The variance in demand over the world has been unexpected, but not entirely unwelcome, by MRO providers. Extended lockdowns in Europe mean that it is one of the regions with the lowest demand, whereas Asia and the Americas are picking up the fastest.
“Looking back on the past year, relative to our status now in February 2021, we see lower demand in all markets we serve,” says Nielsen. “Europe especially seems to be very low, while in the last three to six months we have seen stabilisation and even some growth in Asia, Middle East and Africa, and the Americas.”
Evidence of demand driving the company’s future can be found at its Skyways Technics Asia subsidiary, with the extension of structural repair workshops and warehousing facilities in Kuala Lumpur, Malaysia.
Tripling the surface area of the workshops to 3,000m², Skyways Technics has been able to install additional shops for sheet metal and composite works. The warehouse has also doubled in size, increasing the space for both owned and consigned components and parts that are available for loan, exchange and sale.
As a result, the provider is now able to complete structural repairs for all ATR interior, fuselage, wing, nacelle and door items with both EASA (European Union Aviation Safety Agency) and CAAM (Civil Aviation Authority of Malaysia) certifications, in addition to “more sensitive” components such as radomes, outboard and inboard flaps, and flight control surfaces such as ailerons, elevators and rudders.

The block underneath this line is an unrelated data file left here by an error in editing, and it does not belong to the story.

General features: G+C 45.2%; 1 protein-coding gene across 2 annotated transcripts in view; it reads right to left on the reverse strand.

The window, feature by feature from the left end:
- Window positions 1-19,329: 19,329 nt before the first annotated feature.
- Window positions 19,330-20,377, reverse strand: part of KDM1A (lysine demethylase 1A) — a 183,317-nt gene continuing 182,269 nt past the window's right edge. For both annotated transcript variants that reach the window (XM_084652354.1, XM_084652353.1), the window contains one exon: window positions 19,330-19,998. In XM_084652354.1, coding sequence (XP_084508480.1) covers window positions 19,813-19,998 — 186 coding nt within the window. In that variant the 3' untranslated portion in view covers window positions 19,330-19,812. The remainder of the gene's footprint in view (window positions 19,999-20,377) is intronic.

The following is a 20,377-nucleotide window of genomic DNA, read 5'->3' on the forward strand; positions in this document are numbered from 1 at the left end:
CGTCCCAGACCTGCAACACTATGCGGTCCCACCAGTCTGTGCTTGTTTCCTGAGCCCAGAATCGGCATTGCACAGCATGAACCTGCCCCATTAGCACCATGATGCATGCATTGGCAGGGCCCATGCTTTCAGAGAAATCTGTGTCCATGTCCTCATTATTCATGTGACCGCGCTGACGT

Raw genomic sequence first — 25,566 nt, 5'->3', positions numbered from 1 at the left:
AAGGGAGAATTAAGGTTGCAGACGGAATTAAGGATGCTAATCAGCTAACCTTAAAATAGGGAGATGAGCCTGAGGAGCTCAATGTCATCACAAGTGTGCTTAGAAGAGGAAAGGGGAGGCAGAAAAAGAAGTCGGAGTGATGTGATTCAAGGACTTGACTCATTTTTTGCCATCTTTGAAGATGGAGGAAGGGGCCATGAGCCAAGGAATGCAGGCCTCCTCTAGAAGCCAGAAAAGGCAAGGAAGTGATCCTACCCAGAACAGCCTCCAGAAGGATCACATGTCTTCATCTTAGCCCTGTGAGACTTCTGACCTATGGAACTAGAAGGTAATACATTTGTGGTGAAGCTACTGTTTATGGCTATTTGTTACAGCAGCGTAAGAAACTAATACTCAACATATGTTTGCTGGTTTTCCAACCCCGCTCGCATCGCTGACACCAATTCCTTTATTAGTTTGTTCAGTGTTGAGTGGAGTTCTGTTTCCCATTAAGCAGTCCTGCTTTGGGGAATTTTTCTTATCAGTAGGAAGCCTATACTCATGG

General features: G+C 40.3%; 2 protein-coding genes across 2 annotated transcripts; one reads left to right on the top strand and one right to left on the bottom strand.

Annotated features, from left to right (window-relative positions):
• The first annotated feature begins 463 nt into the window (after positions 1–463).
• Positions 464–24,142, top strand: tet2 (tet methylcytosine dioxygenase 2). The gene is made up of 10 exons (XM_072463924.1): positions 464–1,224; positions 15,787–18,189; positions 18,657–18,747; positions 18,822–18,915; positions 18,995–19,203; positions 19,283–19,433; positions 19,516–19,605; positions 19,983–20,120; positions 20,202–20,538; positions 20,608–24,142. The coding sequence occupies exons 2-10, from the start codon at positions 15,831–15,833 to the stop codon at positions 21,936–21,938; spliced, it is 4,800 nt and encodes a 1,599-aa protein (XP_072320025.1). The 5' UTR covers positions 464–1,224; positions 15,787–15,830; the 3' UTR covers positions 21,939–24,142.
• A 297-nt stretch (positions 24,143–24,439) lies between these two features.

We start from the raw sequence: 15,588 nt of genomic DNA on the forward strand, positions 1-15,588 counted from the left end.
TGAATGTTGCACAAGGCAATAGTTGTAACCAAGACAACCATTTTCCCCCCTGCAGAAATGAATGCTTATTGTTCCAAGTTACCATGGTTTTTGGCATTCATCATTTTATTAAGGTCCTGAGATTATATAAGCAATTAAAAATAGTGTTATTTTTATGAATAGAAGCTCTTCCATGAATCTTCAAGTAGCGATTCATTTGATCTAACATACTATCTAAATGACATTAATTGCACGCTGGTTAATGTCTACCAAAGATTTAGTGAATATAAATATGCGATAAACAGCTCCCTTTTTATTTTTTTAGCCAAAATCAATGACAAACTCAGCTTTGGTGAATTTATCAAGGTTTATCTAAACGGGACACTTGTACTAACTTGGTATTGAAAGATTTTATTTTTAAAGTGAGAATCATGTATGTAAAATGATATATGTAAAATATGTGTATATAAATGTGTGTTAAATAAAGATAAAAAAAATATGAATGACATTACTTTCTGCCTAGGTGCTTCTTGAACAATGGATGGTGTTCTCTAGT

“There was definitely a need for more capabilities to be established in Asia Pacific with a focus on regional aircraft support, which is the reason we invested in this area at this location,” Nielsen explains.
He reiterates that the strong relationship between operators and lessors throughout the Asia Pacific region was a significant factor, with the enhancements “greatly” welcomed throughout the region.
“We are determined to continue to grow our activities in Asia, and we feel we have just started,” Nielsen adds. “The plans for our expansion were already in place pre-Covid and as the pandemic challenged the budget targets we had set out on the individual parts we service, the decision to expand the capabilities to include a wider